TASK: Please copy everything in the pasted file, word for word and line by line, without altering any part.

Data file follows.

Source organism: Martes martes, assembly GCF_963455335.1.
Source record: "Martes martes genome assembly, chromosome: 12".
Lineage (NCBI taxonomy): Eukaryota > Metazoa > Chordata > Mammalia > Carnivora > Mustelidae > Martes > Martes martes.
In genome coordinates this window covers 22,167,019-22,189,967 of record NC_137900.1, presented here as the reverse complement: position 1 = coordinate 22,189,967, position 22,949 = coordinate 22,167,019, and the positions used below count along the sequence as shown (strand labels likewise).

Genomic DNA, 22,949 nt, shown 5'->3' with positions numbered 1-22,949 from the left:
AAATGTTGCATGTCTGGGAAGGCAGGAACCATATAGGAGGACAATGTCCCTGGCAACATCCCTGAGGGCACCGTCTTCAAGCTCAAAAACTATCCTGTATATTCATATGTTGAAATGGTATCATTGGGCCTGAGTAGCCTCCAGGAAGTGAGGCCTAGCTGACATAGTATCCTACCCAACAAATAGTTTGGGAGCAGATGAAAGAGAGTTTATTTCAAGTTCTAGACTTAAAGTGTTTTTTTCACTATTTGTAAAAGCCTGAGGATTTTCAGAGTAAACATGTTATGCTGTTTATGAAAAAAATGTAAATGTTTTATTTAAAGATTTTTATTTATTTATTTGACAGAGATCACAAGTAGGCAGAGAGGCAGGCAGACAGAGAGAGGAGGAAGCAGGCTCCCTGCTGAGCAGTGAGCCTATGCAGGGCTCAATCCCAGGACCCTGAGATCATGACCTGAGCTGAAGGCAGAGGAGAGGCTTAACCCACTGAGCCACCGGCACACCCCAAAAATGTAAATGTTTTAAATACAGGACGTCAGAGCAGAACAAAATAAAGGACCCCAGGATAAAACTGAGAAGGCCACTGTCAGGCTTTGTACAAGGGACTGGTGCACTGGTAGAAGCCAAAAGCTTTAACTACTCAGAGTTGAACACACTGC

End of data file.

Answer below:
Source organism: Martes martes, assembly GCF_963455335.1.
Source record: "Martes martes genome assembly, chromosome: 12".
Lineage (NCBI taxonomy): Eukaryota > Metazoa > Chordata > Mammalia > Carnivora > Mustelidae > Martes > Martes martes.
In genome coordinates this window covers 22,167,019-22,189,967 of record NC_137900.1, presented here as the reverse complement: position 1 = coordinate 22,189,967, position 22,949 = coordinate 22,167,019, and the positions used below count along the sequence as shown (strand labels likewise).

Genomic DNA, 22,949 nt, shown 5'->3' with positions numbered 1-22,949 from the left:
AAATGTTGCATGTCTGGGAAGGCAGGAACCATATAGGAGGACAATGTCCCTGGCAACATCCCTGAGGGCACCGTCTTCAAGCTCAAAAACTATCCTGTATATTCATATGTTGAAATGGTATCATTGGGCCTGAGTAGCCTCCAGGAAGTGAGGCCTAGCTGACATAGTATCCTACCCAACAAATAGTTTGGGAGCAGATGAAAGAGAGTTTATTTCAAGTTCTAGACTTAAAGTGTTTTTTTCACTATTTGTAAAAGCCTGAGGATTTTCAGAGTAAACATGTTATGCTGTTTATGAAAAAAATGTAAATGTTTTATTTAAAGATTTTTATTTATTTATTTGACAGAGATCACAAGTAGGCAGAGAGGCAGGCAGACAGAGAGAGGAGGAAGCAGGCTCCCTGCTGAGCAGTGAGCCTATGCAGGGCTCAATCCCAGGACCCTGAGATCATGACCTGAGCTGAAGGCAGAGGAGAGGCTTAACCCACTGAGCCACCGGCACACCCCAAAAATGTAAATGTTTTAAATACAGGACGTCAGAGCAGAACAAAATAAAGGACCCCAGGATAAAACTGAGAAGGCCACTGTCAGGCTTTGTACAAGGGACTGGTGCACTGGTAGAAGCCAAAAGCTTTAACTACTCAGAGTTGAACACACTGC